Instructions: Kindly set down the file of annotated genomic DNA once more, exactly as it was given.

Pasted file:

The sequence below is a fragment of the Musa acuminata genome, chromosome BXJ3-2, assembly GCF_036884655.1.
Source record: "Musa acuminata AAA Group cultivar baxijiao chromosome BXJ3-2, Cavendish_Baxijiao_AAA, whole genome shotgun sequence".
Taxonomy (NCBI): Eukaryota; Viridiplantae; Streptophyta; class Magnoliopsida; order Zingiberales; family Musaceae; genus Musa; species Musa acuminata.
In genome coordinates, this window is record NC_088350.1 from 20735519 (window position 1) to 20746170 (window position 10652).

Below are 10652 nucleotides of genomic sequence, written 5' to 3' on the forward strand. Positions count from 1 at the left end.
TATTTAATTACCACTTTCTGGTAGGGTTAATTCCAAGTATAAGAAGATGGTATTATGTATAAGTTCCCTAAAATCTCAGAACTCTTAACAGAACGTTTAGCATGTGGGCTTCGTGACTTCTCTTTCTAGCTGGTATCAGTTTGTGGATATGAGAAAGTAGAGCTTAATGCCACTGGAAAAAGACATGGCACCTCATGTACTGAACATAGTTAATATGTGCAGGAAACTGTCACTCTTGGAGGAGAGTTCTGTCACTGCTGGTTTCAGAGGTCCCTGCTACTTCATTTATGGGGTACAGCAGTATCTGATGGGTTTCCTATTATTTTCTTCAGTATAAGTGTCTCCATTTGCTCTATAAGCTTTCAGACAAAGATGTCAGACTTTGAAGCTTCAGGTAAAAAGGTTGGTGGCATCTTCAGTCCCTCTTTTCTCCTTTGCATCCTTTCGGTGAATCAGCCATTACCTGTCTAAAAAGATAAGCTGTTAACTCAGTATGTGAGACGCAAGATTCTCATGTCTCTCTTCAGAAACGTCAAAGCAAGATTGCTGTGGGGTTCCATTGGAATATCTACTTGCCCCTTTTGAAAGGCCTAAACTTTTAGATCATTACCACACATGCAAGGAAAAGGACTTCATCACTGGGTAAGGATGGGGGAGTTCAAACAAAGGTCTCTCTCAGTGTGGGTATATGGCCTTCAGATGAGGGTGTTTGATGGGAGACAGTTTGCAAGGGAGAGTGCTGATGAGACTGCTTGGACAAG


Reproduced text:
The sequence below is a fragment of the Musa acuminata genome, chromosome BXJ3-2, assembly GCF_036884655.1.
Source record: "Musa acuminata AAA Group cultivar baxijiao chromosome BXJ3-2, Cavendish_Baxijiao_AAA, whole genome shotgun sequence".
Taxonomy (NCBI): Eukaryota; Viridiplantae; Streptophyta; class Magnoliopsida; order Zingiberales; family Musaceae; genus Musa; species Musa acuminata.
In genome coordinates, this window is record NC_088350.1 from 20735519 (window position 1) to 20746170 (window position 10652).

Below are 10652 nucleotides of genomic sequence, written 5' to 3' on the forward strand. Positions count from 1 at the left end.
TATTTAATTACCACTTTCTGGTAGGGTTAATTCCAAGTATAAGAAGATGGTATTATGTATAAGTTCCCTAAAATCTCAGAACTCTTAACAGAACGTTTAGCATGTGGGCTTCGTGACTTCTCTTTCTAGCTGGTATCAGTTTGTGGATATGAGAAAGTAGAGCTTAATGCCACTGGAAAAAGACATGGCACCTCATGTACTGAACATAGTTAATATGTGCAGGAAACTGTCACTCTTGGAGGAGAGTTCTGTCACTGCTGGTTTCAGAGGTCCCTGCTACTTCATTTATGGGGTACAGCAGTATCTGATGGGTTTCCTATTATTTTCTTCAGTATAAGTGTCTCCATTTGCTCTATAAGCTTTCAGACAAAGATGTCAGACTTTGAAGCTTCAGGTAAAAAGGTTGGTGGCATCTTCAGTCCCTCTTTTCTCCTTTGCATCCTTTCGGTGAATCAGCCATTACCTGTCTAAAAAGATAAGCTGTTAACTCAGTATGTGAGACGCAAGATTCTCATGTCTCTCTTCAGAAACGTCAAAGCAAGATTGCTGTGGGGTTCCATTGGAATATCTACTTGCCCCTTTTGAAAGGCCTAAACTTTTAGATCATTACCACACATGCAAGGAAAAGGACTTCATCACTGGGTAAGGATGGGGGAGTTCAAACAAAGGTCTCTCTCAGTGTGGGTATATGGCCTTCAGATGAGGGTGTTTGATGGGAGACAGTTTGCAAGGGAGAGTGCTGATGAGACTGCTTGGACAAG